With war on the doorstep of Paris, in 1918 they decided to move towards quieter shores, and moved to Cannes, where shortly after their arrival they fell in love again. This time love did not strike with another human being, but with a very particular place, west of the bay of Cannes, in the municipality of Mandelieu-la-Napoule. Overlooking the sea, a large, abandoned property attracted them inexorably, and there, after purchasing it, they founded their personal kingdom, building a work that would occupy them for the entire course of their lives.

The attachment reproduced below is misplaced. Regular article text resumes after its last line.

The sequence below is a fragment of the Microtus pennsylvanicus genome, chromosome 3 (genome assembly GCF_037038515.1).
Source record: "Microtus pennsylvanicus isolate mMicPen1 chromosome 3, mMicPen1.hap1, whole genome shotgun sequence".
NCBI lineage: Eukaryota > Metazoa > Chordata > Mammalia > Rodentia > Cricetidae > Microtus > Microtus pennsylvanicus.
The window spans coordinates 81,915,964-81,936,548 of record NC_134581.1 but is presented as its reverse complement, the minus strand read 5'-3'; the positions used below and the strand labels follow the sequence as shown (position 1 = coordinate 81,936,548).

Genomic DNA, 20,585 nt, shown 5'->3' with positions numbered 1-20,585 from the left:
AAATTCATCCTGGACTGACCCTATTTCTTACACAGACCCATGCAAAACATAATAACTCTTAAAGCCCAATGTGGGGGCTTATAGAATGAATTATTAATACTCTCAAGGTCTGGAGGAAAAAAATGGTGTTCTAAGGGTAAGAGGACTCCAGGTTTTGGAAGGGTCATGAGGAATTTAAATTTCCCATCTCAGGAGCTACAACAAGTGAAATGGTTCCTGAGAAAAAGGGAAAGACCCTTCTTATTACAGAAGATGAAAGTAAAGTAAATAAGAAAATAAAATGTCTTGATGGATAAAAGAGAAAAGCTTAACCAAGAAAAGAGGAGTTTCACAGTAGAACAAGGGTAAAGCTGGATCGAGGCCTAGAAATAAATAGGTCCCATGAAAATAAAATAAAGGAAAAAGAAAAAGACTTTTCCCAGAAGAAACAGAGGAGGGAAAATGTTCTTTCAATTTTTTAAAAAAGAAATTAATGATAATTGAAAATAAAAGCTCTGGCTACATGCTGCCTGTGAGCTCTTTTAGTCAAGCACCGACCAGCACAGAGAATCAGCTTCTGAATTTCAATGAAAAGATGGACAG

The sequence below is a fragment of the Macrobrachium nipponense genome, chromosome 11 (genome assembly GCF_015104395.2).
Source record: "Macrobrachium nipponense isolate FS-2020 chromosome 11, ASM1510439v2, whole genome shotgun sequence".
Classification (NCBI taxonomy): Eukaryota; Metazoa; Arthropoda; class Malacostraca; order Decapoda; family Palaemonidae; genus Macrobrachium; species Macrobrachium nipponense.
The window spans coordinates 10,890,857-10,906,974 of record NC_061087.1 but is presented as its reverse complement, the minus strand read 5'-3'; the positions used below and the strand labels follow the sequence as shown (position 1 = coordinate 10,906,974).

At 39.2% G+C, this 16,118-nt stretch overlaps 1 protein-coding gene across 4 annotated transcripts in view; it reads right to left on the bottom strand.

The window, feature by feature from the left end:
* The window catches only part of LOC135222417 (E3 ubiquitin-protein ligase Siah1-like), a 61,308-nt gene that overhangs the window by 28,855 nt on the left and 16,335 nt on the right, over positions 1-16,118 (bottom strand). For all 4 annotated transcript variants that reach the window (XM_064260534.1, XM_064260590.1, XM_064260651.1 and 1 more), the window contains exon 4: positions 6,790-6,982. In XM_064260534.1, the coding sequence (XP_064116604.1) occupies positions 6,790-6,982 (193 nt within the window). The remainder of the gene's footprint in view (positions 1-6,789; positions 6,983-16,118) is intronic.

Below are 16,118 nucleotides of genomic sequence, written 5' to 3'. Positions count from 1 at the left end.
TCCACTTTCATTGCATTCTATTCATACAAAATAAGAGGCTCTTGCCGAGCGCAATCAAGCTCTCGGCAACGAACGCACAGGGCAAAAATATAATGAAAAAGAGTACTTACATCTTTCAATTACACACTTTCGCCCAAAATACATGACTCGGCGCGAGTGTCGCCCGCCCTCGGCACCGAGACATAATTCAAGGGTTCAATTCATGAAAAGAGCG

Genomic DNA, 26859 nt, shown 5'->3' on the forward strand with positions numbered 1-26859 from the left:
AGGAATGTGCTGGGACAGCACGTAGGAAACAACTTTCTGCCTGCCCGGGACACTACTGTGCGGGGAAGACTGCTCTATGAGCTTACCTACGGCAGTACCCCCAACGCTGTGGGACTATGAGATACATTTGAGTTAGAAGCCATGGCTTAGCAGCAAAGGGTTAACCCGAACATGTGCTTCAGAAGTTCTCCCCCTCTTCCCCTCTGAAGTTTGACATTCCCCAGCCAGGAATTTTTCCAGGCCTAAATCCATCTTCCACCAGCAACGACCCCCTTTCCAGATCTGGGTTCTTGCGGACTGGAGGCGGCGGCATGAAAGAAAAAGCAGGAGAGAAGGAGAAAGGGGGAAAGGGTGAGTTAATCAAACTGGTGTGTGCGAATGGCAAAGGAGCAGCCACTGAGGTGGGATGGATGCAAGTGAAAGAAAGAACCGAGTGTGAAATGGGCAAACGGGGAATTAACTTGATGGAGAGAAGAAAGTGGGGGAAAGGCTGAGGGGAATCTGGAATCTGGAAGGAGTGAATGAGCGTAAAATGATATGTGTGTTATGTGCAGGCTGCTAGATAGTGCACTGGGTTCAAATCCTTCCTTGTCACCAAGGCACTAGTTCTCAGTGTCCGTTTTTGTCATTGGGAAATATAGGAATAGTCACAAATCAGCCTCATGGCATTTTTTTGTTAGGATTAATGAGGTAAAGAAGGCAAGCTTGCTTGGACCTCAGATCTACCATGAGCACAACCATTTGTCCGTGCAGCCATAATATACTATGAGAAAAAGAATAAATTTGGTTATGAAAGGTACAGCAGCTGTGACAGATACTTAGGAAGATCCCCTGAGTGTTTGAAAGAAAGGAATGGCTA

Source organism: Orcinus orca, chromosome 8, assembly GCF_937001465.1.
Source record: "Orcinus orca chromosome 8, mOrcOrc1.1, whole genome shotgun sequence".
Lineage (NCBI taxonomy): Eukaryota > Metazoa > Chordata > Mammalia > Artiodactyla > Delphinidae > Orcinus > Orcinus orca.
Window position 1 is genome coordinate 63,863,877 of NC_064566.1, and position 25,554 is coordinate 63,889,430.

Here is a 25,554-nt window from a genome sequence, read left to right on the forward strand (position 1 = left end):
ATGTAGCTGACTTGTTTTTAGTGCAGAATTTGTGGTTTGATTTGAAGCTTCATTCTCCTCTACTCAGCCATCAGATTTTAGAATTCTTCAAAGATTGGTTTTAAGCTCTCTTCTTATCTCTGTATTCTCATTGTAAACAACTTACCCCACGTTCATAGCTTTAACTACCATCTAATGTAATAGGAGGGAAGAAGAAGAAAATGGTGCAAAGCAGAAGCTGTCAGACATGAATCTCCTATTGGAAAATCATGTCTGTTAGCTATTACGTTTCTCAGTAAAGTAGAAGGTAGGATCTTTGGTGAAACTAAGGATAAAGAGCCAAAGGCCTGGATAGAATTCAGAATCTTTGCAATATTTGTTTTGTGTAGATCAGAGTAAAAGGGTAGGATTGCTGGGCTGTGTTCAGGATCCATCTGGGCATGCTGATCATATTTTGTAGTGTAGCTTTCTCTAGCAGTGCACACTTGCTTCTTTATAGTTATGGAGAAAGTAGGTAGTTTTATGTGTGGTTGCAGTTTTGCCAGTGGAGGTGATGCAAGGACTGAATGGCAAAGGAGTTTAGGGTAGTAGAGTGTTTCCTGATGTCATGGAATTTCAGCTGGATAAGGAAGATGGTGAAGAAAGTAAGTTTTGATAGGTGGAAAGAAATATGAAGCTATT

The place that Henry and Marie had become the owners had a history spanning more than 2000 years. First settlement of the Oxubii, a Celtic-Ligurian tribe destroyed by Caesar in 49 BC, it became a strategic position under Roman domination; later, from 730 to 990 AD, was subjected to Saracen control. It was in 1284, when a fort had already been built on the property, that the Villeneuve family acquired the land and had a large medieval fortress built there, starting a long period of government that ended in 1719, when the property was sold to the marquis Dominique de Montgrand. During the turmoil of the French Revolution, it was razed to the ground. That was the eighth time the Castle was demolished and rebuilt.